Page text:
It’s Debatable: Adding Elements of Debate to Conferences
It’s often said that debate is healthy. That’s why it could be the perfect time to consider adding the debate format to one of your upcoming meetings.
When I was kid, I liked to ask a lot of questions. So much so that I heard a lot of this: “That’s enough questions,” or, “Really, you have more to ask?” And, then as a teenager, I was known to push back and rebut when I was told something I didn’t want to hear or didn’t particularly agree with. During those years, I remember my mom ending a lot of conversations with, “Sam, this decision isn’t up for debate.”
While my parents were convinced I’d end up a lawyer, my foray into journalism let me do a lot of similar things: Ask questions, as well as dig into and sometimes debate different sides of issues.
Another profession that involves a lot of debate is politics, and that will be on full display Monday night when Hillary Clinton and Donald Trump take the stage for the first presidential debate.
But debate doesn’t have to be limited to politics or law (or teenagers). Many associations use the debate format at their meetings and conferences as a way to get speakers and attendees engaged and involved on topical issues.
For example, the 2016 American Library Association Annual Conference featured the Preservation Showdown, which put this statement up for debate: “Preserving unique digital content should be managed by the library technology unit, not the preservation department.” The debaters were members of the Association for Library Collections and Technical Services Preservation and Reformatting Section and the Library and Information Technology Association.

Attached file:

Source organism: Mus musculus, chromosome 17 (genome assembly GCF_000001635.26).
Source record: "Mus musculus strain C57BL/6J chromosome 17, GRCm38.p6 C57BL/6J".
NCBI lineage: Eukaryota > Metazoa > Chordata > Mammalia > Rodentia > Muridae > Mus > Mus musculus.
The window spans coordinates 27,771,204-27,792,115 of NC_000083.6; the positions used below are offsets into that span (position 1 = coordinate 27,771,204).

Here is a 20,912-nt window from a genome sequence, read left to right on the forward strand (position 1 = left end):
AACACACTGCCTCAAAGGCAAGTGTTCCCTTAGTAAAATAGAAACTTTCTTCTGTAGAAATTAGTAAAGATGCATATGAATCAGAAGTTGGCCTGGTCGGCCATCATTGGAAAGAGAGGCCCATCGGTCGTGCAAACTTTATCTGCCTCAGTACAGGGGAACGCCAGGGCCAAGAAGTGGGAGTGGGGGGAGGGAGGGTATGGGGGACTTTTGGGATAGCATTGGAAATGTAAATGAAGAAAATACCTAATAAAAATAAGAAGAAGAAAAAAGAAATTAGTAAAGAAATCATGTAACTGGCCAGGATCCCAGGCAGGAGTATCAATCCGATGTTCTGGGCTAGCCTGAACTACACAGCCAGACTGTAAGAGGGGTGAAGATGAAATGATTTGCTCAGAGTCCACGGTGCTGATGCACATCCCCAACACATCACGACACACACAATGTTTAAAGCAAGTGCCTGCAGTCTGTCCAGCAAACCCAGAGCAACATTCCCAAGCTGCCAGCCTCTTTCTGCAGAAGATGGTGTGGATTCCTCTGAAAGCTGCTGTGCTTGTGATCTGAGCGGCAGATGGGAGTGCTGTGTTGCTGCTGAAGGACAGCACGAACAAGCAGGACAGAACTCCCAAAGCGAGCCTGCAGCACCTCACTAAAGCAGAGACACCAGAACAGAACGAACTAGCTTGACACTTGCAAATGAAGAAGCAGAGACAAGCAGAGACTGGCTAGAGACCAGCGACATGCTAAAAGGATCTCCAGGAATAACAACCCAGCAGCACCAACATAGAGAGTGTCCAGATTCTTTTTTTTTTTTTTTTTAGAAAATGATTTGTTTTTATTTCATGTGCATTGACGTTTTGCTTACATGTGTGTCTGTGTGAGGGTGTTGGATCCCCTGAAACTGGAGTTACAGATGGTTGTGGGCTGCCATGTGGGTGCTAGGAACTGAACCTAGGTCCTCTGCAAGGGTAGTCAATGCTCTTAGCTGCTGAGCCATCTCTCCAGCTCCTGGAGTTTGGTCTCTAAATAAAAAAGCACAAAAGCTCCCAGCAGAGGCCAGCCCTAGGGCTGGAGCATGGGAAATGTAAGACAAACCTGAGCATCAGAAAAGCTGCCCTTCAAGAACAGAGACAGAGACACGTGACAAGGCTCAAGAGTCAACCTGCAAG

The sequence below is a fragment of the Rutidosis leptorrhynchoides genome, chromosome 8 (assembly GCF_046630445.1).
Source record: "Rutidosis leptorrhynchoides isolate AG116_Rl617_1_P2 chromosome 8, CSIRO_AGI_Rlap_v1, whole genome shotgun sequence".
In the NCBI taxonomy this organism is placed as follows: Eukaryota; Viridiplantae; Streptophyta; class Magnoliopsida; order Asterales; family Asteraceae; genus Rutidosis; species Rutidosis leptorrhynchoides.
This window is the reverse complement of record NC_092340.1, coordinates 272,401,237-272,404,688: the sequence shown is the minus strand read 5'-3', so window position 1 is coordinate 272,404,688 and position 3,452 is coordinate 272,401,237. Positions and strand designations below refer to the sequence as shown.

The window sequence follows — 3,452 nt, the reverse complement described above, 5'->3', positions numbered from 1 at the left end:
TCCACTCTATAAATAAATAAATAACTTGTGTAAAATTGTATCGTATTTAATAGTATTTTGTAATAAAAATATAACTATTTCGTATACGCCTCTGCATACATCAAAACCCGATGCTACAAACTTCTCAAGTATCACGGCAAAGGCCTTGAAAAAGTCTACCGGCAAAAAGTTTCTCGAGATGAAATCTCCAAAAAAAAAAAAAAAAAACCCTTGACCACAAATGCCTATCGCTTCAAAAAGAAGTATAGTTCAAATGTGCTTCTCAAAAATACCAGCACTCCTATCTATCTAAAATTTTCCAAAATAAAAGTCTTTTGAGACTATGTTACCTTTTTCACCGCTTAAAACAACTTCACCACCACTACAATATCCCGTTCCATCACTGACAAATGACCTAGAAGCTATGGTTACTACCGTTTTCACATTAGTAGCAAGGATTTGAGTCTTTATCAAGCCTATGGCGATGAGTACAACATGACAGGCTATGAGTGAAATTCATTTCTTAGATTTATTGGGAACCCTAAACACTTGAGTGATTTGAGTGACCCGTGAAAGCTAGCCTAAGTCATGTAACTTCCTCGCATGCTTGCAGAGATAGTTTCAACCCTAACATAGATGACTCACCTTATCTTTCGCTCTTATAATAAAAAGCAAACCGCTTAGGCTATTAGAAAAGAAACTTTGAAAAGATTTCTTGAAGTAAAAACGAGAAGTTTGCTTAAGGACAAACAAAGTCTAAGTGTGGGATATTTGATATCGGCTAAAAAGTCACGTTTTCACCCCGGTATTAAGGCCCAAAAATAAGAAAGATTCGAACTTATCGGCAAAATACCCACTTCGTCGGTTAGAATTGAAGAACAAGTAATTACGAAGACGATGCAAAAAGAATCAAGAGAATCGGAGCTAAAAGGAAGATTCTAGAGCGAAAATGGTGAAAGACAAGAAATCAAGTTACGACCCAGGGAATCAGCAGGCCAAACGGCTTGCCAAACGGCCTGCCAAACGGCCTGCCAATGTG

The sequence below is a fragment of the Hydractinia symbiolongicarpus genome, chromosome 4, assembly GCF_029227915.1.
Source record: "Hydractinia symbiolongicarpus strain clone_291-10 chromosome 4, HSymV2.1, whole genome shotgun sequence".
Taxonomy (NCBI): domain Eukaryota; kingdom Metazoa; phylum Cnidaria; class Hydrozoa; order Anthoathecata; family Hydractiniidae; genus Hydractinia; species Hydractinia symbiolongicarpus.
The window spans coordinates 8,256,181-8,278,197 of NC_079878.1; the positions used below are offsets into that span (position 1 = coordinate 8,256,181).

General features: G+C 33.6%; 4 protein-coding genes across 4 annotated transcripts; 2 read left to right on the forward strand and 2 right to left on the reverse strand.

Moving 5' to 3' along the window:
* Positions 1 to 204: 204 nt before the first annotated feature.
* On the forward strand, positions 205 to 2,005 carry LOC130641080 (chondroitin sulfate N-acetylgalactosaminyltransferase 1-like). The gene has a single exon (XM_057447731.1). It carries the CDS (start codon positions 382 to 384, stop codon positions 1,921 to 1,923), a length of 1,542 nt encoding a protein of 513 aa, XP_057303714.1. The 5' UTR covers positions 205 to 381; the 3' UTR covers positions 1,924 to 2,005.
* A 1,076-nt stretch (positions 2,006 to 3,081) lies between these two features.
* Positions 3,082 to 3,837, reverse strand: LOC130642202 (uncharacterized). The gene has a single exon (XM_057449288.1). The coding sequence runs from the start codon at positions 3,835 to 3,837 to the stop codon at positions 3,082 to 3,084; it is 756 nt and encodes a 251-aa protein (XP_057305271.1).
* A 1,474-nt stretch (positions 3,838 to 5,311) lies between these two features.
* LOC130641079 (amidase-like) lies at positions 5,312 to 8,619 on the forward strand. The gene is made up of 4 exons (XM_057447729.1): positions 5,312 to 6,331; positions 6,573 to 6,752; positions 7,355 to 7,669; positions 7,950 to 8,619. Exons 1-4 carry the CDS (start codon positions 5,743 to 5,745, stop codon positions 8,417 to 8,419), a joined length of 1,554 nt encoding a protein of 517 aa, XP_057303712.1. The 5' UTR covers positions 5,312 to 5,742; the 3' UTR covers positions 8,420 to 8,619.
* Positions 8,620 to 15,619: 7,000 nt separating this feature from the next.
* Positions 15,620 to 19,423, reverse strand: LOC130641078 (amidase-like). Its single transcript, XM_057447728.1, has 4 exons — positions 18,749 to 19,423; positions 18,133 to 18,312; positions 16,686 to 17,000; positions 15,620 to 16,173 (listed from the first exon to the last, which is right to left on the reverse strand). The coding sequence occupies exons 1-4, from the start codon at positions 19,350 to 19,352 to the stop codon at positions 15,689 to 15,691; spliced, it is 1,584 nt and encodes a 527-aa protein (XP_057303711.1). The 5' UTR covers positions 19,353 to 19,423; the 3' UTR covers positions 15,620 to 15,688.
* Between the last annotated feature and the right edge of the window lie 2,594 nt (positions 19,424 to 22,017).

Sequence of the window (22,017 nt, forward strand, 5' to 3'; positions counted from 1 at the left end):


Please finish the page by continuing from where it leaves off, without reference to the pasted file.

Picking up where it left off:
Each team of three brought their different perspectives to the issue. Audience members asked questions during the debate, which was followed by an open discussion with the audience and the debaters to ensure everyone was engaged and interested.
The Florida Physical Therapy Association will host an Oxford debate at its Annual Conference & Assembly of Representatives, which is currently underway. Pro and con teams will debate the topic of pain management in physical therapy.
Worth noting here is that Oxford-style debates are lively. Audience members participate by clapping, cheering, or moving from one side of the room to the other to support the arguments they like, while jeering the ones they don’t.
The American Physical Therapy Association hosted an Oxford debate of its own at its NEXT Conference & Exposition in June. Participants argued for and against the following motion: “Technology will advance the physical therapy profession more than our hands and eyes will.” (The video above offered attendees a glimpse of what to expect.)
“It’s been a big success for us,” Mary Lynn Billitteri, APTA conference programming manager, told Associations Now earlier this year. “It’s a very entertaining but important part of the conference each year. … It’s not that people are going to walk out of the room and say, ‘I’m convinced I’m going to vote for X.’ It’s more for opening minds. The debate sparks a lot of great conversation
And, moving back to presidential debates for a minute, at its 58th Annual Meeting & Exhibition, the American Association of Physicists in Medicine held the AAPM Presidential Debate. Past presidents of the group debated hot topics in medical physics, including issues facing education, professional practice, and the advancement of science. The audience questioned the candidates in a town-hall format and then decided the winner.
What I like about all of these is that they’re relevant to their respective industries, entertaining, and engage not only the debaters on stage but also the audience. How have you incorporated elements of debate into your meetings and conferences? Please share in the comments.